Everyone gets a headache now and then. Stress at work, eye strain, allergies or sinus issues, dehydration and many other issues can give you that distracting, painful feeling. A headache, or cephalgia, is one of the most common medical complaints. Many headaches are stand alone issues, but there are times when there may be an underlying cause related to a disease or serious medical problem.
Primary headaches are caused by over activity or some dysfunction with the pain-sensitive structures in the head. Interestingly, it’s not your brain. The brain itself doesn’t have pain receptors, but everything around it and supporting it does. Tension, migraine, and cluster headaches are all primary, with the most common being the tension headache. There can also be lifestyle triggers. Reducing these or removing them from your daily routine can reduce your problem. Some triggers include:
- Certain foods, such as processed meats or chocolate
- Alcohol, particularly red wine
- Lack of sleep
- Consistently poor posture
- Poor eating habits (too much time between meals or snacks)
A Secondary Headache is more typically a symptom of an illness or disease that activates the pain receptors in the head. The conditions, severity and time vary greatly. For example, brain freeze from eating cold food too quickly is considered a Secondary Headache, but it can pass relatively quickly. Having the flu, sinusitis, a hang-over (dehydration), ear infections, or dental problems can also cause Secondary Headaches. However, there are other medical problems that can cause headaches that need quick attention by a professional.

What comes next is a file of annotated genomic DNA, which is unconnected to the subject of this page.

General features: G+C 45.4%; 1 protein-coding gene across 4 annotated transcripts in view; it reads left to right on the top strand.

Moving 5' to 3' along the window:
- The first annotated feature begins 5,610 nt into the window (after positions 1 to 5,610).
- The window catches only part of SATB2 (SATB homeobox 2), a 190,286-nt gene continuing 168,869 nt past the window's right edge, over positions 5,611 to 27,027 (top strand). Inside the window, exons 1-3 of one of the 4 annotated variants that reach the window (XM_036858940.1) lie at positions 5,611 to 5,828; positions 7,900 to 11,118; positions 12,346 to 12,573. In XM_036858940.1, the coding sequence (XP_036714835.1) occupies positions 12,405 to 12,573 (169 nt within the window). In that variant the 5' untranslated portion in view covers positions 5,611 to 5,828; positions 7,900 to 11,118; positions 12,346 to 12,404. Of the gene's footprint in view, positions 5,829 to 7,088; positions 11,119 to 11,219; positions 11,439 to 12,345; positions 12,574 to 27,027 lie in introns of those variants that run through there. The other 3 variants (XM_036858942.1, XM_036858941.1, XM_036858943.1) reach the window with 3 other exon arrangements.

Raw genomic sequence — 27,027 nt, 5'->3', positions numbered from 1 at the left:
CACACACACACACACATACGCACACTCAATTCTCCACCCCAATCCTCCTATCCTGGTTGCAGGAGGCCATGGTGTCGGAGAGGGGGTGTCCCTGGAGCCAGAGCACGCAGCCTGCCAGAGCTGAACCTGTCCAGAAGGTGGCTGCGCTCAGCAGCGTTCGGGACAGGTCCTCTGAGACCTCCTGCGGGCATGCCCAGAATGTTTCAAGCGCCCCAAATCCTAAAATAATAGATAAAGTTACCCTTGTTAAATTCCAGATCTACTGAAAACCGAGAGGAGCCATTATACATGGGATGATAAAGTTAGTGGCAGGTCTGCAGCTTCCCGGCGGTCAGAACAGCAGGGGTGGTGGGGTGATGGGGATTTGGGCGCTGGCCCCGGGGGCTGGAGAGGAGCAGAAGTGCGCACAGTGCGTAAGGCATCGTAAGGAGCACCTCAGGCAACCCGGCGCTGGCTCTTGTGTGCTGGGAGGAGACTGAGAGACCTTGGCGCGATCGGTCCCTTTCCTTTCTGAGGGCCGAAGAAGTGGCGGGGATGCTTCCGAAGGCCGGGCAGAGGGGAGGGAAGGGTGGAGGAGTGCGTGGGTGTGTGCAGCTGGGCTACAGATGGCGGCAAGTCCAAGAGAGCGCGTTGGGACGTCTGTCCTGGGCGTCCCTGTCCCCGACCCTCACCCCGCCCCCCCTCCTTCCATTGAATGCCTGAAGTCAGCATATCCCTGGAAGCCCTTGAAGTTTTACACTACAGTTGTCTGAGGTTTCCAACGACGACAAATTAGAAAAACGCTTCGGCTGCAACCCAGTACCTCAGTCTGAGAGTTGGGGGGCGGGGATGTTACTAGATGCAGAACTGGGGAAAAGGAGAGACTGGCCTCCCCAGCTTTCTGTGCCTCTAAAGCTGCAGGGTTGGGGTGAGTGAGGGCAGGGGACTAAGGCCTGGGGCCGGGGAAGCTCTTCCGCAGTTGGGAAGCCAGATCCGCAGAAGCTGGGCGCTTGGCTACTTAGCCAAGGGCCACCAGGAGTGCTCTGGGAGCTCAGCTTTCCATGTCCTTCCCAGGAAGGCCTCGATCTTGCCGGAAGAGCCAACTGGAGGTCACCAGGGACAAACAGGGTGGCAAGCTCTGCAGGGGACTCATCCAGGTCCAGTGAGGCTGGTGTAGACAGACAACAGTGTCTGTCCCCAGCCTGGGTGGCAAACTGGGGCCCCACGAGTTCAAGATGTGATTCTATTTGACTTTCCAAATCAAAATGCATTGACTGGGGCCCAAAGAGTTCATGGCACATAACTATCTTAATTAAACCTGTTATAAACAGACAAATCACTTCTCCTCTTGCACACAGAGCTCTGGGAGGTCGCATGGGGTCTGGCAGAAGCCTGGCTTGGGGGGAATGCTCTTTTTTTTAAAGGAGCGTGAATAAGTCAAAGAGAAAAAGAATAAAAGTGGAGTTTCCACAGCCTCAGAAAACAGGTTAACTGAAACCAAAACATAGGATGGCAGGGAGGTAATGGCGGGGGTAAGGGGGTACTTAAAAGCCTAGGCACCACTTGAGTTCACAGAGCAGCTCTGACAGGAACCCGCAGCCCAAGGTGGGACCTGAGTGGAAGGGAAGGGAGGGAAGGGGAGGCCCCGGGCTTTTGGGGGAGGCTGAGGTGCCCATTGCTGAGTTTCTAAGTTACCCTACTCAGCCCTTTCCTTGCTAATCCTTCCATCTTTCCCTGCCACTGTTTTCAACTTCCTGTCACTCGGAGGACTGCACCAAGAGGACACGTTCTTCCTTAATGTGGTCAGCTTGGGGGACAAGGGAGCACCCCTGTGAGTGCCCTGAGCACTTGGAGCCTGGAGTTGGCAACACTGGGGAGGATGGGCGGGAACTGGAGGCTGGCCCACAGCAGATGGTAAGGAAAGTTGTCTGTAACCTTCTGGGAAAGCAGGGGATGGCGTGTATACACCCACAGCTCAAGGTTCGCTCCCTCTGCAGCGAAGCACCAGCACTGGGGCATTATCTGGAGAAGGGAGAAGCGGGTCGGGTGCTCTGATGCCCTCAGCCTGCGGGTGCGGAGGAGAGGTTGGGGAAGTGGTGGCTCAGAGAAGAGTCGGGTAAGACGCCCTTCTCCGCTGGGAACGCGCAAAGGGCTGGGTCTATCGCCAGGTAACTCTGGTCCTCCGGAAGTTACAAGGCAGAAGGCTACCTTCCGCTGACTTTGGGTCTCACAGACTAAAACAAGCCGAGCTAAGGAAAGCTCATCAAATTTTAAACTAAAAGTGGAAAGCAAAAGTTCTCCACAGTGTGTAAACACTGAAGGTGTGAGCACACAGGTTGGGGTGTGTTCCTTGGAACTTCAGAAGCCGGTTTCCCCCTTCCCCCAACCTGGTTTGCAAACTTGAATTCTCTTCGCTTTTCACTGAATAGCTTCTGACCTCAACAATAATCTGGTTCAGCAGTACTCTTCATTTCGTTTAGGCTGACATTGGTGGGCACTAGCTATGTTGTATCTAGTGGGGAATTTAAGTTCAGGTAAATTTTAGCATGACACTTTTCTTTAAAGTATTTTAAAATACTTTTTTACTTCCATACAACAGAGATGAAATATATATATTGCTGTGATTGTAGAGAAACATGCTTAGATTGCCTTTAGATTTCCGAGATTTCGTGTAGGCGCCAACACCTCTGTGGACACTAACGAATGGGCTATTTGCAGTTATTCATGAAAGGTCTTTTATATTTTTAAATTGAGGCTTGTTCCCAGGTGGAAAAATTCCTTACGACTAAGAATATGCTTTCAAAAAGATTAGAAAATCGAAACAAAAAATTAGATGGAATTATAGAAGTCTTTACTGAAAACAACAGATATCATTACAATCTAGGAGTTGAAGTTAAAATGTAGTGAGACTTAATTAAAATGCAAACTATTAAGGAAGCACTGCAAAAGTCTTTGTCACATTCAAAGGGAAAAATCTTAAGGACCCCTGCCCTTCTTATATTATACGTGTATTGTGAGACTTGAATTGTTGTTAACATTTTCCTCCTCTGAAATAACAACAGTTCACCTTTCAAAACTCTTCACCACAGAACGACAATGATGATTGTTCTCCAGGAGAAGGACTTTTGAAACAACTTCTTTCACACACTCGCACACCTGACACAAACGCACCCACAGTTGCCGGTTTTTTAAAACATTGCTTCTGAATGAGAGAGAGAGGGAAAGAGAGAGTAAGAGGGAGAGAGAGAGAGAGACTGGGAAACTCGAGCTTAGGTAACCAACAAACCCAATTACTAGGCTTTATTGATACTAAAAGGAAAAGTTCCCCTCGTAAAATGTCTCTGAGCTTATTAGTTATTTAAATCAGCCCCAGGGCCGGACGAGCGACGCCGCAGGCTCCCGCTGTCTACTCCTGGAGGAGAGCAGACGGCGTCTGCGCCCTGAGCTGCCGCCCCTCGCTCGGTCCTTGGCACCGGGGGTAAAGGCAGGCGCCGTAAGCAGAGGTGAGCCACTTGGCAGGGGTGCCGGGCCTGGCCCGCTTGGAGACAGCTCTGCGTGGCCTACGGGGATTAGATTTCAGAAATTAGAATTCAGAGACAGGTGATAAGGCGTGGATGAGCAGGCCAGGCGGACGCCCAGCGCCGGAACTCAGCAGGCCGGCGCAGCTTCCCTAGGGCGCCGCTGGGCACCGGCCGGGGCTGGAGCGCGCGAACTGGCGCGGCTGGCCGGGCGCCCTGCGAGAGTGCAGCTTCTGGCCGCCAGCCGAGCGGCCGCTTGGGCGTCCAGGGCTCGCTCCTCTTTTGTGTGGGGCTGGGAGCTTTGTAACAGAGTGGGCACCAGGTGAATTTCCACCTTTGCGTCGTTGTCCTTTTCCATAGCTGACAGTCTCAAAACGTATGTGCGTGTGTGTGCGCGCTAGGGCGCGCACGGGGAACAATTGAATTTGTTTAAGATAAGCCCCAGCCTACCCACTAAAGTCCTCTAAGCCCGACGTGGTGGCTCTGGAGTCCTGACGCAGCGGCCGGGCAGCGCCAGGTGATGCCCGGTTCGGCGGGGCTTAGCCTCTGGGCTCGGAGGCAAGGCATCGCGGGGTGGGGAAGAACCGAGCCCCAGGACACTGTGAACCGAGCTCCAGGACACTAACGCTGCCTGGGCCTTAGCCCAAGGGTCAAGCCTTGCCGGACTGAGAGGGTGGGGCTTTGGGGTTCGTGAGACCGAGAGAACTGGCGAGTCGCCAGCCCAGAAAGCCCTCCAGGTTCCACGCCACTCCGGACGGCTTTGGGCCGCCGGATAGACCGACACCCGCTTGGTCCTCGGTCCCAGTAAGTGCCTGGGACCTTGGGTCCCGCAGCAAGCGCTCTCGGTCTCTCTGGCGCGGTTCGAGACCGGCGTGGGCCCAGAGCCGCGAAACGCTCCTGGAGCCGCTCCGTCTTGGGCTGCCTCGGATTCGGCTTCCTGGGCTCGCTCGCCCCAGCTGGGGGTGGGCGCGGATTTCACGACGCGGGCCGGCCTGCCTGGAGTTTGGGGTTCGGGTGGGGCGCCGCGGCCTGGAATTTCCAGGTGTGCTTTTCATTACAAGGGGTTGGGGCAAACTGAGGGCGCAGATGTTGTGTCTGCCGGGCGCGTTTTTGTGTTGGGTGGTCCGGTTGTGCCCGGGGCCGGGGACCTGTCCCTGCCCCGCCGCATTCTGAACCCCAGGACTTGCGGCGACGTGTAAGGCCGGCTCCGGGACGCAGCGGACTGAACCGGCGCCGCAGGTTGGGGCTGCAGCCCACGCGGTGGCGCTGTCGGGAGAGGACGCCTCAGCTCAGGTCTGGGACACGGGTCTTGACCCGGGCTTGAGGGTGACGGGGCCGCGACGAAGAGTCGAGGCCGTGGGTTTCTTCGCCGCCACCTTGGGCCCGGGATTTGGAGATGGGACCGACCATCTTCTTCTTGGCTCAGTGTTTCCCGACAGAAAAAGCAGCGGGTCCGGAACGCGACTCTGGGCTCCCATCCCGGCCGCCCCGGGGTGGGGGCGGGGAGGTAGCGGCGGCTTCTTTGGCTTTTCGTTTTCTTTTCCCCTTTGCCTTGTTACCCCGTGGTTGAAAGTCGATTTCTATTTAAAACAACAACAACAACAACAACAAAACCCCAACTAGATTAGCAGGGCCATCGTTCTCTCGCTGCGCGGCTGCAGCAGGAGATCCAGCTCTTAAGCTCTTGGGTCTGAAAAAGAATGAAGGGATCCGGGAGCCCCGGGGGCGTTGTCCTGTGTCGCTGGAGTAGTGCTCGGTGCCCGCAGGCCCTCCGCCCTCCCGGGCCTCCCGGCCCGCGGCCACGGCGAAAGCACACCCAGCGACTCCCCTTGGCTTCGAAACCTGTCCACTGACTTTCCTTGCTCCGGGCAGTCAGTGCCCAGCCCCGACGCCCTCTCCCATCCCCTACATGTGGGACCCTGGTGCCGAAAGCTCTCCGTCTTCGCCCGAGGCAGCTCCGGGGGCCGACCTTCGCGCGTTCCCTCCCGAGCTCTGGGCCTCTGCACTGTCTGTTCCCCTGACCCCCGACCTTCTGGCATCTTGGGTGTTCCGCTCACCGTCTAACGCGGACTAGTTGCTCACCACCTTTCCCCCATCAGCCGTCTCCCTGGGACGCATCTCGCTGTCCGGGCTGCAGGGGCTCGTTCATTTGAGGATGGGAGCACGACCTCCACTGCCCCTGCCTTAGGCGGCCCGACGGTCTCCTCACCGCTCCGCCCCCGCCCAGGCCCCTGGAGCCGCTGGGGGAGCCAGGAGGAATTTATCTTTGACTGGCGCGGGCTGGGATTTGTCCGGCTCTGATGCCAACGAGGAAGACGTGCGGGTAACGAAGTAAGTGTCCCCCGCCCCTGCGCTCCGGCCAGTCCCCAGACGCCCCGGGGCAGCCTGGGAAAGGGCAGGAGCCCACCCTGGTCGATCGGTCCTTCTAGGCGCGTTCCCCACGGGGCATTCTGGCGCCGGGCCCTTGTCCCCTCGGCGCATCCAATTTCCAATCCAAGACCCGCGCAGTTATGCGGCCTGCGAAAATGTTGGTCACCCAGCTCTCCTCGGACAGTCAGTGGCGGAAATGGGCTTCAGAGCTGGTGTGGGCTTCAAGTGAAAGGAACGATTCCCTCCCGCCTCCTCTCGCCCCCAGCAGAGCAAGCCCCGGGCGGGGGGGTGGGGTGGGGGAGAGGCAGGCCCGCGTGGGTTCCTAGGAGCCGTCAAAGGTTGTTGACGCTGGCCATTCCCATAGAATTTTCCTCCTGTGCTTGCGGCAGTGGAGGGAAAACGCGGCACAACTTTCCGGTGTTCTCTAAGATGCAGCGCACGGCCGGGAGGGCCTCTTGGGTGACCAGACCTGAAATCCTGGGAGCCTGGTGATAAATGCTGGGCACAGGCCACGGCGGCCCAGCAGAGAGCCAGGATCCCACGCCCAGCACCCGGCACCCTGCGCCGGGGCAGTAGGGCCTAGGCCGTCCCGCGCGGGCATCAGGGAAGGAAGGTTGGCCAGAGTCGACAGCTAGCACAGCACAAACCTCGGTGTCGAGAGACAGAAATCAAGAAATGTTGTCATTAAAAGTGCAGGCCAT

Causes of Secondary Headaches also include:
- Blood clots
- Carbon monoxide poisoning
- Overuse of pain medication (rebound headaches)
- Panic attacks
- High blood pressure (hypertension)
- Intracranial hematoma (blood vessel ruptures with bleeding in or around the brain)
- Medications to treat other disorders
- Meningitis (inflammation of the membranes and fluid surrounding your brain and spinal cord)
Headaches can be part of a much more serious condition. When you get a headache, look at the factors. If you just ate some ice cream too quickly, it’s more likely brain freeze and will pass. If you are prone to tension headaches, you can begin to see the patterns and avoid them.
If your headaches change – they get more severe, come in waves, cause blurred vision, are accompanied by a fever, can’t be relieved with usual medication, or become more regular and last longer – it’s important to see your doctor. There may be a more detrimental underlying condition that needs quick medical attention.